LOLLIPOP

QUA WED | 30 OUT OCT | 17h30 | Sala 3
Competição Geral Curtas | General Competition Shorts

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LOLLIPOP
Hanaa Saleh Alfassi
Marrocos, Arábia Saudita, Emiratos Árabes Unidos, EUA | fic | 2017 | 13’

Legendado em português e inglês Subtitled in English and Portuguese

Taghreed, uma adolescente muçulmana de 14 anos, entra no início da puberdade, o que significa que terá de começar a usar uma niqab preta integral. Quando uma rufia da escola lhe rouba o casaco, um caso de falsa identidade expõe a perversidade do pai da fanfarrona.

Taghreed, a 14 year-old Muslim girl experiences the onset of puberty, meaning she must begin wearing a full black Niqab. When her tormentor at school swipes her jacket, a case of mistaken identity exposes the perversity of the bully’s father. 

Argumento, Produção Screenplay, Production Hanaa Saleh Alfassi, Shannon Emigh
Co-Produção Co-Production Alex Lampsos, Malika Frikouk
Fotografia Cinematography Konstantin Frolov
Montagem Editing Shannon Emigh
Música Original Original Music Khansaa Mouafik, Samar Boussema
Produtora Produced by Axe Pictures
Distribuidor Distributor MAD Solutions
Com With Malak Radwan, Ayman Samman, Sarah Alhazmi

Festivais Festivals
Oran Arab FF, Argélia | Emarities Shorts FF, EAU | Alexandria Short FF, Egipto | Sharm Elsheikh FF, Egipto | Karman Human Rights FF, Jordânia | Arab Women FF, Suécia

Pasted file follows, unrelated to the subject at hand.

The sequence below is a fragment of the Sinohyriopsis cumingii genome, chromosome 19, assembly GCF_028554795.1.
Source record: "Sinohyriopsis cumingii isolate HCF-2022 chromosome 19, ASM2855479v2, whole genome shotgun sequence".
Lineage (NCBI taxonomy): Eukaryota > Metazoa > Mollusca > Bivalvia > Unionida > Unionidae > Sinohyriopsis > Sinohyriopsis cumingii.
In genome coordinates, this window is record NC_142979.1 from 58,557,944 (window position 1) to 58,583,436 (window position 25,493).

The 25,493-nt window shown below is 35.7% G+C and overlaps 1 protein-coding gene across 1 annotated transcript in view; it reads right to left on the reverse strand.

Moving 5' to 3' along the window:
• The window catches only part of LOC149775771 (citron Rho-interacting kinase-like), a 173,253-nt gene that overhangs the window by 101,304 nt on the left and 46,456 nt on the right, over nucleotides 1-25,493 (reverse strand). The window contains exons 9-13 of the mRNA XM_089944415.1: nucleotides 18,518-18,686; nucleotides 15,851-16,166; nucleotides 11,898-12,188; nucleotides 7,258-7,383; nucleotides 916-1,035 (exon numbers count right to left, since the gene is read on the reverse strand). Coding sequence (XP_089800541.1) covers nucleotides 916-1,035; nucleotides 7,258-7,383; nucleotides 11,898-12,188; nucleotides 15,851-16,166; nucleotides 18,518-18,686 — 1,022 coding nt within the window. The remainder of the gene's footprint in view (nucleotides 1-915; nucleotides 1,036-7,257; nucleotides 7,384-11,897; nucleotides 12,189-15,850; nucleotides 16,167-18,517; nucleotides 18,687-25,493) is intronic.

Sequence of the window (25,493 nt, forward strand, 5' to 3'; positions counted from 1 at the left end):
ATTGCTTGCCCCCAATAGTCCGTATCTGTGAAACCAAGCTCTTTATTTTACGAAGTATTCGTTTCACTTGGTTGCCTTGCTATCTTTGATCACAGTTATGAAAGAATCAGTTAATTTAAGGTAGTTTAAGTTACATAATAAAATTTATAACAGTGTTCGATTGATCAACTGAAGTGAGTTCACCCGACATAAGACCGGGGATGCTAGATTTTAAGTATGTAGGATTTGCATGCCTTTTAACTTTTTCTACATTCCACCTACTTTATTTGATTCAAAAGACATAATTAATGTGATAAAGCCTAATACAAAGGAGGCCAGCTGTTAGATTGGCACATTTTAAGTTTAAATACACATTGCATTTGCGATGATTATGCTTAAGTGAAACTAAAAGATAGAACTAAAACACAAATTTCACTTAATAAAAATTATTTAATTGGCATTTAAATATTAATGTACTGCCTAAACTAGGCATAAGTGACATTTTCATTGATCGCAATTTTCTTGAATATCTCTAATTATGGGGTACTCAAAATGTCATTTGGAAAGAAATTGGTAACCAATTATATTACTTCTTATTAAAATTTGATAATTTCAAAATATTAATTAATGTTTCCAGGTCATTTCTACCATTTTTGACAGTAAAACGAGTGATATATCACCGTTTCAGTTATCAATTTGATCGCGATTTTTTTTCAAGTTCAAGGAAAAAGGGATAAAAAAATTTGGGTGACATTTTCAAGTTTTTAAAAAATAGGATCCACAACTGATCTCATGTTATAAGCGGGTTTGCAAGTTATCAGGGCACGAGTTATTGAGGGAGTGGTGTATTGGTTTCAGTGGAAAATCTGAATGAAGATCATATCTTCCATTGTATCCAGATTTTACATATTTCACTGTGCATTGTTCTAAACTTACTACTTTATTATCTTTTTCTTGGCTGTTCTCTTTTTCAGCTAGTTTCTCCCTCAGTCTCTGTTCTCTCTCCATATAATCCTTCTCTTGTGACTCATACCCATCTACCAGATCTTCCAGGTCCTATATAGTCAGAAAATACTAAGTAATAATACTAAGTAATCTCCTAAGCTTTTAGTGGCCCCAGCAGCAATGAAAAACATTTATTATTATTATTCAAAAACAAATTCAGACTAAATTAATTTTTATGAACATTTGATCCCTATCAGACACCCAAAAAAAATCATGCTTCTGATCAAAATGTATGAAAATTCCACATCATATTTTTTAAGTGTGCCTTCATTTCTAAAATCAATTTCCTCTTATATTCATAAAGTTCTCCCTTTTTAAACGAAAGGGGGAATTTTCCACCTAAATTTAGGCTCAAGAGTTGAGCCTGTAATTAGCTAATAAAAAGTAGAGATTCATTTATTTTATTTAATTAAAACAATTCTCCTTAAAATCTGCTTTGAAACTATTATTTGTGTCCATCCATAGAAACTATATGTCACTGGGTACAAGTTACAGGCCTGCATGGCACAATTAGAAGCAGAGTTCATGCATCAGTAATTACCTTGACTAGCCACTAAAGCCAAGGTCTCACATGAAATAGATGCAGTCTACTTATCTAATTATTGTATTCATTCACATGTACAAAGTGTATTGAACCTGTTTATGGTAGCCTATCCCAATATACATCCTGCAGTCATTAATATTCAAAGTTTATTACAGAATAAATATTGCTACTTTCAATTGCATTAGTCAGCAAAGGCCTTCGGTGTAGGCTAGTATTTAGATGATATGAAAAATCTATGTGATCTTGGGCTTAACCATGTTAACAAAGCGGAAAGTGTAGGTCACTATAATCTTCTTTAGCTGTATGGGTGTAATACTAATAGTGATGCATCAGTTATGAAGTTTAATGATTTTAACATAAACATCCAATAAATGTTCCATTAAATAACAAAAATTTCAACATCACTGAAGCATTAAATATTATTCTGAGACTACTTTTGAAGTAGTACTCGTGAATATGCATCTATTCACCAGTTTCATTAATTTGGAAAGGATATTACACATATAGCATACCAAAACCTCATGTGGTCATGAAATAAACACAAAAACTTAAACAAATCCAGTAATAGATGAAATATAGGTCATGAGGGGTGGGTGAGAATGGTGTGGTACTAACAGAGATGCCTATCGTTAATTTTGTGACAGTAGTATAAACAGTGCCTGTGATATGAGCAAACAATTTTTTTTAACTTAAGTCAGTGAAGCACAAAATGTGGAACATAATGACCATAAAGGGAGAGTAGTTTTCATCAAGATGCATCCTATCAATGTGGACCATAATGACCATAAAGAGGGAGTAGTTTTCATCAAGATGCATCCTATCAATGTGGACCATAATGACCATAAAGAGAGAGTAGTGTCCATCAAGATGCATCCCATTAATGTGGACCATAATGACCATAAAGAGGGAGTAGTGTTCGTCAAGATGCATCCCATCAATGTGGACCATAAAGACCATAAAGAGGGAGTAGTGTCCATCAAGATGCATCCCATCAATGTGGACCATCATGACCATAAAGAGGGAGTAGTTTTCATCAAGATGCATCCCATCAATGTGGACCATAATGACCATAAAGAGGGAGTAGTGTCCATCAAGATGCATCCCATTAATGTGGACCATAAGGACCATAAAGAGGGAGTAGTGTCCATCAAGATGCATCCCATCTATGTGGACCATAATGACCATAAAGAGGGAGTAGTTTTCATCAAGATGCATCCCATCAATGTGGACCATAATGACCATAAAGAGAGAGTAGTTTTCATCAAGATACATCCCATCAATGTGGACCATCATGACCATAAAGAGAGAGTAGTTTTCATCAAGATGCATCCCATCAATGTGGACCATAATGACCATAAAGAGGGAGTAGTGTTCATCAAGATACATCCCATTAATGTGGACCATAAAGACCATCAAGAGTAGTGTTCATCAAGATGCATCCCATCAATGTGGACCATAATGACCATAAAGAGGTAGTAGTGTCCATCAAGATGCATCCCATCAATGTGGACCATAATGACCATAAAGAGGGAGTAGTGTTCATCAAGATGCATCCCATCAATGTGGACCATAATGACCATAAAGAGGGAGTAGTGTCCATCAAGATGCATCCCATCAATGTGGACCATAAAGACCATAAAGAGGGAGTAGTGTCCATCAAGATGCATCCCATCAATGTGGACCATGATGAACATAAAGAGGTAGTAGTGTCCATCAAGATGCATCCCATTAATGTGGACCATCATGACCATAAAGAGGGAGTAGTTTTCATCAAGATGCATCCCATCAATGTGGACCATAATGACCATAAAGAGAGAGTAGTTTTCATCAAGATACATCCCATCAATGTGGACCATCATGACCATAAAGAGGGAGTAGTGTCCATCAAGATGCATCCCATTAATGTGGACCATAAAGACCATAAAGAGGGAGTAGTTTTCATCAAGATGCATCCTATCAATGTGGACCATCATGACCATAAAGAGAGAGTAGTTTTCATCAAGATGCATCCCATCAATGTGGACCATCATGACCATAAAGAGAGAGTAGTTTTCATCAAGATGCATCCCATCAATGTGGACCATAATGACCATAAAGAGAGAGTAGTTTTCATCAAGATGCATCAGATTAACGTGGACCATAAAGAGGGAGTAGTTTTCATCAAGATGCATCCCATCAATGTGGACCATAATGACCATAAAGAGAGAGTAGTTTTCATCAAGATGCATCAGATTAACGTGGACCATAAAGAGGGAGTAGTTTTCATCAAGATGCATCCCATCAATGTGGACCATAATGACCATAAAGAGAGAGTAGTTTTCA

Trailer | IMDB

ESTREIA NACIONAL | NATIONAL PREMIÈRE

Nota da Realizadora Director's Statement
It all started when I remembered a pamphlet that was distributed in some Saudi and even other Arab countries comparing girls to lollipops. If a woman is covered, similar to a lollipop with a wrapper, men won’t bother her like flies gathering around an unwrapped candy. Puberty isn't just the body changing and how you feel about that, it’s also about how the world's perception of you changes and how your interactions with other people change as well. There are internal and external transformations and, in this particular case, the way men perceive a girl vs. a woman reveals that there’s nothing wrong with the women, but the issue is the way that men are socialized to look at women. The covering only signifies to men that girls have become women and can now be sexualized. The physical changes are very painful, yet the emotional ones are even harder, especially for someone who has her own identity. It’s something I had to go through just like any other girl, although growing up away from Saudi in other parts of the Arab world that didn’t place such severe constraints on me. I wanted to take people through a metaphorical journey of puberty, more of a mental and an emotional one. What’s terrifying is not just to cover your hair or face but to cover your identity, what makes you a special individual in the society is all erased just because of a few stains of blood. In KSA, mostly what you see is black and white, as outfits of women and men but also what’s in their minds, there are no shades of grey where you can be who you want to be and that’s why my protagonist is always wearing a grey jacket on top of the black Abaya, surrounded only by black and white.